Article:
gainsharing


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gainsharing

A financial collaboration between hospitals and health care professionals in which the parties agree to divide any benefits they achieve from increases in productivity or receipts or from decreases in costs.
References in periodicals archive ?
This is not to say that gainsharing should not be carried into other areas of the operation.
148) Unlike with the employment exception, the personal services exception often is not applied in situations where hospitals can bundle the physician's base salary and the incentive-based compensation received from a gainsharing arrangement together to perform a fair market value analysis.
The theory behind gainsharing is to align the payment incentives of the physicians with the hospital.
Yet other companies needing concessions from a union, like AAM, sometimes can substitute a gainsharing plan and the bonuses employees earn under it for the concessions needed in guaranteed pay-rates.
The common result of most Gainsharing programs, says a General Accounting Office report, is often a 22 percent decrease in waste, spoilage, and customer returns; a consistent boost in productivity; and a 17 percent increase in net profit for the year.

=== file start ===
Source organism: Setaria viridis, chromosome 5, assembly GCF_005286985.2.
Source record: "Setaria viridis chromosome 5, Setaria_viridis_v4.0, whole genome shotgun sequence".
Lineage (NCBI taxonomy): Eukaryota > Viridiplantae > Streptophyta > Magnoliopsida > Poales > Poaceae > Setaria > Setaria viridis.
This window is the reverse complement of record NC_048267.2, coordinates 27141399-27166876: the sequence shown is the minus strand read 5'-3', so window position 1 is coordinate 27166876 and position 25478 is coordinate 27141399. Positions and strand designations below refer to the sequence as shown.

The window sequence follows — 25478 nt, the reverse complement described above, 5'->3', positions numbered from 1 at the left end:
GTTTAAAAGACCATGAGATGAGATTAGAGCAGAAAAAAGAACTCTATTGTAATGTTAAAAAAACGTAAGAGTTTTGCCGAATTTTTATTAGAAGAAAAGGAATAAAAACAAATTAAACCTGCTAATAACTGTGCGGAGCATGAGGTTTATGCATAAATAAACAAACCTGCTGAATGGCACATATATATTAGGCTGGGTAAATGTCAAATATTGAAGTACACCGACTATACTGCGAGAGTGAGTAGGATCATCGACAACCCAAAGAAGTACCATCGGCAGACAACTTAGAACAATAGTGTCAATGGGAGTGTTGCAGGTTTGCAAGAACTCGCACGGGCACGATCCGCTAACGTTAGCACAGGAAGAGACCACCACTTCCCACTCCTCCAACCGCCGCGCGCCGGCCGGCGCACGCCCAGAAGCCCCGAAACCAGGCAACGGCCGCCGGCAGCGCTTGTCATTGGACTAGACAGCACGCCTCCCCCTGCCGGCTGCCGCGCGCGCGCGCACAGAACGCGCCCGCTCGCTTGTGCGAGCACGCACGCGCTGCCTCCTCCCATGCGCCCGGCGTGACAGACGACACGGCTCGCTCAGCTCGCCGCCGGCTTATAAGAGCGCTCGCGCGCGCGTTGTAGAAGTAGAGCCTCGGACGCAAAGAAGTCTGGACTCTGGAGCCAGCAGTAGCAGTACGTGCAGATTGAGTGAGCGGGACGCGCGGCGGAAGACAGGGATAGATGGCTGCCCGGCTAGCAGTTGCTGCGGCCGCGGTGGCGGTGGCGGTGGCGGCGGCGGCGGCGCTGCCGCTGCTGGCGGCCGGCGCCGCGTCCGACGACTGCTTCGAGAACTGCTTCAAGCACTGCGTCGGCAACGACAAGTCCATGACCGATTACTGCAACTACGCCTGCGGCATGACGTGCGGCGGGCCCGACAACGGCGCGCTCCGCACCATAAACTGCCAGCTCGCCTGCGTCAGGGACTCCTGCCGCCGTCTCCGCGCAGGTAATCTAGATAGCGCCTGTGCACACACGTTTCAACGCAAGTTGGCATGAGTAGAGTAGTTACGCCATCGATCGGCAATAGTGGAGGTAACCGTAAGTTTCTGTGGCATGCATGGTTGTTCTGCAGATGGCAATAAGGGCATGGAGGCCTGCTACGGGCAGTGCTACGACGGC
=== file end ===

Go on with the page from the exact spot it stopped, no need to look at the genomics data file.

In 1999, the HHS Office of Inspector General issued a special advisory bulletin saying that the civil monetary penalty provision of the Social Security Act prohibits most gainsharing arrangements.
Spurred on by gainsharing, the entire organization evolves naturally into a customer-focused, profit-oriented operation.
A key assumption underlying his framing of this question is his belief that, if managed effectively, gainsharing will be applicable to and successful in any business organization.
When properly implemented, gainsharing integrates teamwork, communication, goal orientation and performance improvements into one system.
Those with the largest percentage gains in popularity have been gainsharing (a form of large group incentives), followed by profit-sharing and gains in small group incentives (such as departmental).
The arguments have taken two distinct forms that followed disciplinary boundaries: behavioral arguments about employee participation and economic/sociological arguments about gainsharing and the division of profits.